Tamara Stanton heads to Instituto Cervantes in Deansgate to hear Catalan poets Josep Lluίs Aguiló and Manuel Forcano read from their newly published anthology
On 17th October, Manchester Literature Festival presented the work of two Catalan poets – Josep Lluίs Aguiló and Manuel Forcano. I went along to Instituto Cervantes in Deansgate, and sat in a beautiful white room, which was shaped like a bird cage, with tiers narrowing towards the ceiling where little windows ran around the wall. The poets read alternately in Catalan from their newly published anthology, Six Catalan Poets, while I sat back and listened to their words resonate up towards the high ceiling.
The poems were also read in translation, becoming new poems inevitably – something to be relished according to Forcano, who is glad that his translator is also a poet. Forcano finds it fascinating to see how poetry translates, revealing a different expression of itself with each translation. He jokes that, according to the Talmud, translators must be liars and blasphemers – ‘one who translates literally is a liar, one who changes it is blasphemous’. A doctor in Semitic Philology, Forcano has studied in Israel, Egypt and Syria. This rings through his poetry: ‘At the Archaeological Museum in Damascus’, ‘At the Café Sahel in Aleppo’ and ‘Walking through the Call’ (the old Jewish Quarter).
Known as Cataluña’s foremost love poet, Forcano’s poems also include ruminations on imagination, flowers and memory. A lot of his ideas are bathetic: in ‘The Roses of Isfahan’ he compares the deeply sensuous and exotic flowers on the banks of the Euphrates with the instruction to not be content with the pot of geraniums on your windowsill.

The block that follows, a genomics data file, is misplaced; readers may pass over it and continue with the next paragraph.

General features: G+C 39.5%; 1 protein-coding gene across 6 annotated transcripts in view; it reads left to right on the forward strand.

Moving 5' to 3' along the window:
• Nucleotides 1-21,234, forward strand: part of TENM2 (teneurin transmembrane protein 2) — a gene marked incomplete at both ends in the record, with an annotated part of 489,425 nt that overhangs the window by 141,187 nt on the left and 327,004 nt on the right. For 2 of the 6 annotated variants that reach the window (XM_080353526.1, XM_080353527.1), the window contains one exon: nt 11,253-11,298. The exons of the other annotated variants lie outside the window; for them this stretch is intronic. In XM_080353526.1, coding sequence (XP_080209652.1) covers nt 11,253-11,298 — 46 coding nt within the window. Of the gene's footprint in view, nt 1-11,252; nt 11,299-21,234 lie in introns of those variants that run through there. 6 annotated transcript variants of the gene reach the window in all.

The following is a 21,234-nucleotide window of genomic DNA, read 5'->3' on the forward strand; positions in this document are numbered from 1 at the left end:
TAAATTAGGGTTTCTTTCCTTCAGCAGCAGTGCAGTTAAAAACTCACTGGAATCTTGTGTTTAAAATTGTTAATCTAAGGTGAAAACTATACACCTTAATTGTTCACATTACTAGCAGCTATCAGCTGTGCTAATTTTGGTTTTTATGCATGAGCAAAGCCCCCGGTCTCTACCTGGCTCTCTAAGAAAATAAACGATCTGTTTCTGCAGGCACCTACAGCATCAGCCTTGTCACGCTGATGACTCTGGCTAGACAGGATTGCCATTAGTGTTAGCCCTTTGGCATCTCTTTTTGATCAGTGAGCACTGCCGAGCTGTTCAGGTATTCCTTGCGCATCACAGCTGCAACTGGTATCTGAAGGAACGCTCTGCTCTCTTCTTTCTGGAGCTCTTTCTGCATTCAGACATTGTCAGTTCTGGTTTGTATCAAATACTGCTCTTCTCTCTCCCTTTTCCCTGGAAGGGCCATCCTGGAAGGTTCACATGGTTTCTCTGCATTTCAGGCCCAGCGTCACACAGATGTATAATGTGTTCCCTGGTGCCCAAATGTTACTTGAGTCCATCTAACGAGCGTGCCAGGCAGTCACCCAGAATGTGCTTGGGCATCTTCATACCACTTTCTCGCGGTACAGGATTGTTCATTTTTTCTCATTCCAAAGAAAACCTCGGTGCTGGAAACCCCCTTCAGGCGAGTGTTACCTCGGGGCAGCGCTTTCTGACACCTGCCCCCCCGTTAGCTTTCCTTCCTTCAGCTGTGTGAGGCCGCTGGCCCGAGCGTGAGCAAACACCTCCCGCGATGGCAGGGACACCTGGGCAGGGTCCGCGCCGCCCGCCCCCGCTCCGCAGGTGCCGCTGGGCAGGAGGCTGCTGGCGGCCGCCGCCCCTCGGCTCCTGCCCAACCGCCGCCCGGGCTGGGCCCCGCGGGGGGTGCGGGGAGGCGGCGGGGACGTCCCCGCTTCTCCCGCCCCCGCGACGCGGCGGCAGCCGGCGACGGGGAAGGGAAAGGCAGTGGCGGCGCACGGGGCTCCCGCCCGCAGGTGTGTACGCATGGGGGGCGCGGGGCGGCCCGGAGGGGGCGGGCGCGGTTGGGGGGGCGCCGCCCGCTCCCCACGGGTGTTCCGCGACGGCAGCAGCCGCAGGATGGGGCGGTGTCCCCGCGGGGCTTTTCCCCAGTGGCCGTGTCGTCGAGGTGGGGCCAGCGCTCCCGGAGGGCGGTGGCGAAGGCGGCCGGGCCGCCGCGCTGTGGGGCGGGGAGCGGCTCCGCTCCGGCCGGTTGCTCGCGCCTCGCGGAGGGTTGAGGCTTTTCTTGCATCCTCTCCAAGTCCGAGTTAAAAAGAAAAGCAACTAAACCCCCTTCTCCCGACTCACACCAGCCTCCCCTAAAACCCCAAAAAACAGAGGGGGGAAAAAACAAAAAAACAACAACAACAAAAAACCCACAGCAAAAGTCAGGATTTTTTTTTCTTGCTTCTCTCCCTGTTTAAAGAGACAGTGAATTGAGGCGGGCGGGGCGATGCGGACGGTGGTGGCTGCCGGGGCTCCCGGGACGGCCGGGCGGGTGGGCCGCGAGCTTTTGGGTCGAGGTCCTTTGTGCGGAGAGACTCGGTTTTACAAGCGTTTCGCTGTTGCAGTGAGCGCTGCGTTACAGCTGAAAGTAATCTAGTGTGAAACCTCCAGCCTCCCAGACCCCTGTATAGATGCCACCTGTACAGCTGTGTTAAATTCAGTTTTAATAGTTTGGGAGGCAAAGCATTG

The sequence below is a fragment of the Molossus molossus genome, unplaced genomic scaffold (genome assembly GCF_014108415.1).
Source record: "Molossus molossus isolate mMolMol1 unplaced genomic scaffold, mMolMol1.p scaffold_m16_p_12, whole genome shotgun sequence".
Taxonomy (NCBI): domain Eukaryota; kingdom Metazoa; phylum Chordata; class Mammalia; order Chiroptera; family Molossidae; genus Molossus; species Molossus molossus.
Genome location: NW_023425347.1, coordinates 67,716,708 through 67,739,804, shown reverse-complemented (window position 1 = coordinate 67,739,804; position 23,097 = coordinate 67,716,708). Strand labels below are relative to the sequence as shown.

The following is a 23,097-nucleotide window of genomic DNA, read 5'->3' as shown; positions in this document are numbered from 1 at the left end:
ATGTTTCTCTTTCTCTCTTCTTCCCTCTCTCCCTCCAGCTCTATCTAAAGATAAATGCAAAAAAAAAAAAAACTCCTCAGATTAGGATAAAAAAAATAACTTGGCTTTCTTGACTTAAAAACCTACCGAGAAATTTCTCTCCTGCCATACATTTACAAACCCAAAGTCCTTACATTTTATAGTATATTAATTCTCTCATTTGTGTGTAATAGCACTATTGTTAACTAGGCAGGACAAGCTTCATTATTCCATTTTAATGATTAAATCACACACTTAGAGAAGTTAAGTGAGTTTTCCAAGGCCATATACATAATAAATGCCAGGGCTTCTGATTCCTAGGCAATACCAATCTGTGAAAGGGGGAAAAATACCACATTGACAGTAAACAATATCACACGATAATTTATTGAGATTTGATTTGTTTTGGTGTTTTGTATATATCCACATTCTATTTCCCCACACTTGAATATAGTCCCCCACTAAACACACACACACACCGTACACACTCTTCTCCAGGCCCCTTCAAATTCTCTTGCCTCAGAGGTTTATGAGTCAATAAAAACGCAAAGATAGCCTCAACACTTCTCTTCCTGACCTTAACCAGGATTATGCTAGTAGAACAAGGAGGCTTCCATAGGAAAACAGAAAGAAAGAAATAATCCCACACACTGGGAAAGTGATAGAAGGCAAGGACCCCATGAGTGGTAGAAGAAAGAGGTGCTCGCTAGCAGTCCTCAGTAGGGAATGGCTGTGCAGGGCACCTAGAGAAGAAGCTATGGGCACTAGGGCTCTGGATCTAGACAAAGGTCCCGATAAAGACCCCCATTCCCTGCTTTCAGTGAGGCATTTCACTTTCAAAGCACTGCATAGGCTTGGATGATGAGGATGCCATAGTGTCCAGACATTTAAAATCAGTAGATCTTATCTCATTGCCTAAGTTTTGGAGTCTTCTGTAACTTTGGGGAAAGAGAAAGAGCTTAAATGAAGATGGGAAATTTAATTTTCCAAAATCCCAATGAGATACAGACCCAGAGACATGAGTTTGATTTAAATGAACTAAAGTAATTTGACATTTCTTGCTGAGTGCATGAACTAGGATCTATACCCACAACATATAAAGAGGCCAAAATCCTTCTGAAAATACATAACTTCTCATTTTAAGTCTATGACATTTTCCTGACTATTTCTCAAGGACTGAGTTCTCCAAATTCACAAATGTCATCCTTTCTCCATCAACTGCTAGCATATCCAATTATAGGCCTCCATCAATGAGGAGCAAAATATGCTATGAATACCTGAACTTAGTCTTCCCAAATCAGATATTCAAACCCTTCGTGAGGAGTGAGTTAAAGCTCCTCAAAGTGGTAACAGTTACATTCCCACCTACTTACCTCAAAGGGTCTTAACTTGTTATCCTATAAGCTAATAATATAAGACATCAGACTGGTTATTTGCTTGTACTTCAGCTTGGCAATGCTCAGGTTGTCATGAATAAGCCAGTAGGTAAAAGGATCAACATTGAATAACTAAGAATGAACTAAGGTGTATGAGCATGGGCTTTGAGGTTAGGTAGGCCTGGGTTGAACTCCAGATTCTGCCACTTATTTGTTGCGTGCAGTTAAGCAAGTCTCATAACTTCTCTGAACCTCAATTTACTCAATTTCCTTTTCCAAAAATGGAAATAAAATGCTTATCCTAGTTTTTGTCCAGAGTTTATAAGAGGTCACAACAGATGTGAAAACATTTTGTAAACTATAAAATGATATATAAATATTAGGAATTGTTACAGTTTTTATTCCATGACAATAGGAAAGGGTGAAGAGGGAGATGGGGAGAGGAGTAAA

Poet and businessman Josep Lluίs Aguiló had his first poetry collection published when he was 18. Although he also speaks Catalan, he is proud to be the only Majorcan in the anthology, inviting the audience to go there.
Aguiló read ‘Words’, a beautiful poem about a man who keeps a notebook by his bed, and awakes to see the words: ‘earth, rice, cornucopia, rhythm’ written from his dream, but he can’t make sense of them once awake. The idea of language as a code to be deciphered is continued in his contemplation of physical and mental space, the concept of reader as a detective inside the poem. In ‘Reader’, the reader is invited through the front door of the poem and becomes a character within it. This seemed so fitting with the hospitable warmth of the event, brimming with typical Catalan charm and insouciance.
To add to the evening, an exhibition by the photographer James Clifford Kent entitled ‘Memorias de un Tiburón Perdido’ (‘Memoirs of a Lost Shark’) was also held in the room. The title pays homage to Edmundo Desnoes’ 1968 film Memories of Underdevelopment and Ernest Hemingway’s The Old Man and the Sea. The black and white portraits of Cubans that gazed across the room from under wicker hats were a delightful addition to the audience.
This brilliant literary and pictorial feast was followed by wine, sangria and tapas.